I’ve been reading through Sprint. I remembered how much I enjoy reading things by the Google Ventures design team.

Book notes were the most valuable thing from this 100 Posts, 100 Days project.

  • Writing notes helped me think through what I learned from each book I read.

  • Notes gave me some built-in structure to follow. It was easier to get going on these posts.

  • Books provide thoughts from authors who have much more expertise on topics. I can pass on their knowledge as I learn to develop my own ideas.

I want to take my book notes posts a step further—with my own thoughts being a little deeper and with some designed layouts to make them more fun to read through. I was inspired by an answer in the Wait But Why mailbag:

5) While you’re experimenting with your writing, keep your mind open to all creative possibilities. The first 290 of the 300 blog posts I wrote in my 20s had no visuals. Only towards the very end did I try drawing something one night. And only then did I realize how much I liked combining hand-drawn visuals with my writing. That could have easily never happened, and if it hadn’t, Wait But Why would be an all-text blog today.

I’ll start with some kind of prototype. There’s a section in Sprint going over examples of different prototypes. Many aren’t constrained to a screen.

  1. You Can Prototype Anything

This statement might sound corny, but here it is. You have to believe.

At orientation at one of my old jobs, we were shown a 60 Minutes segment from 1999. It highlighted the design process at IDEO and how they prototyped a better shopping cart. A lot of ideas in Sprint have roots in IDEO and Stanford’s d.school. Reading through the case studies of design sprints reminded me of something I read in Bill Buxton’s Sketching User Experiences:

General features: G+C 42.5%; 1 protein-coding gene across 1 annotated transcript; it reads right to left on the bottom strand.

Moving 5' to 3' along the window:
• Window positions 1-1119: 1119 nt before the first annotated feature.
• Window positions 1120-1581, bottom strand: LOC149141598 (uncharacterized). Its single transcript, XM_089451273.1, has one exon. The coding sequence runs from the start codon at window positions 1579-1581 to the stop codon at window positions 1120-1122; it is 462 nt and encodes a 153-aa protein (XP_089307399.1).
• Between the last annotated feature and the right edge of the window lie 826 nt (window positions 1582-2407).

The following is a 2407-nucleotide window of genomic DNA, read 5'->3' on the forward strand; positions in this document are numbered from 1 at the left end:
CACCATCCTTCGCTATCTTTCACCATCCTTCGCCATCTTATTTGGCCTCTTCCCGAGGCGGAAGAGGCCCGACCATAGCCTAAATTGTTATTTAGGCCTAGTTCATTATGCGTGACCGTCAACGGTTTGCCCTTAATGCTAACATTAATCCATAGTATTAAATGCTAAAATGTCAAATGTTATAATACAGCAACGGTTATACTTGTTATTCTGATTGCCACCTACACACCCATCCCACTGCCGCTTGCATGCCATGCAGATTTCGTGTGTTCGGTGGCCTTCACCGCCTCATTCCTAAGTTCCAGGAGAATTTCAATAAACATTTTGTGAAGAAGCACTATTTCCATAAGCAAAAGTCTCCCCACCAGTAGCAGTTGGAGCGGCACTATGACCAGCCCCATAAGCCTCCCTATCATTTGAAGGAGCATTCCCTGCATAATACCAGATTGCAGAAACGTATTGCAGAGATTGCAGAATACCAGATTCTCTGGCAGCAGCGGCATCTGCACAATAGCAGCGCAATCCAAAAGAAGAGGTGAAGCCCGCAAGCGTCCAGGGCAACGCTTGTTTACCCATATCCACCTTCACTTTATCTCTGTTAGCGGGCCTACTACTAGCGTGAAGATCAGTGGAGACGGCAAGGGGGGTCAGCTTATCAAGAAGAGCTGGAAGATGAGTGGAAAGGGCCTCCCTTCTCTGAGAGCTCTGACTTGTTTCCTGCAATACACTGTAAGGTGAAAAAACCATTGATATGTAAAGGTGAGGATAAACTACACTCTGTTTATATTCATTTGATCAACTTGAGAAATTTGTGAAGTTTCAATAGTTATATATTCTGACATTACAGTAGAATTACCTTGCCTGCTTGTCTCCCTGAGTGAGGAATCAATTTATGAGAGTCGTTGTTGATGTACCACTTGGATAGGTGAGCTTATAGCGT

It is much easier, cheaper, faster, and more reliable to find a little old man, a microphone, and some loud speakers than it is to find a real wizard. So it is with most systems. Fake it before you build it.

Buxton expands this to a chapter called “The Wonderful Wizard of Oz”. He provides examples of prototypes going beyond digital prototypes on screen. One example involves a giant cardboard screen with people playing out a potential video.

Any of my success with writing things online started with this post about a personal design sprint (2014). Thousands of people read it. Not billions, or even millions, but it’s still cool to me. I’ll be thinking more about why that post was successful. A lot was luck (Jake Knapp shared it then Smashing Magazine shared it). But the content had value and for once I can take a few lessons from myself.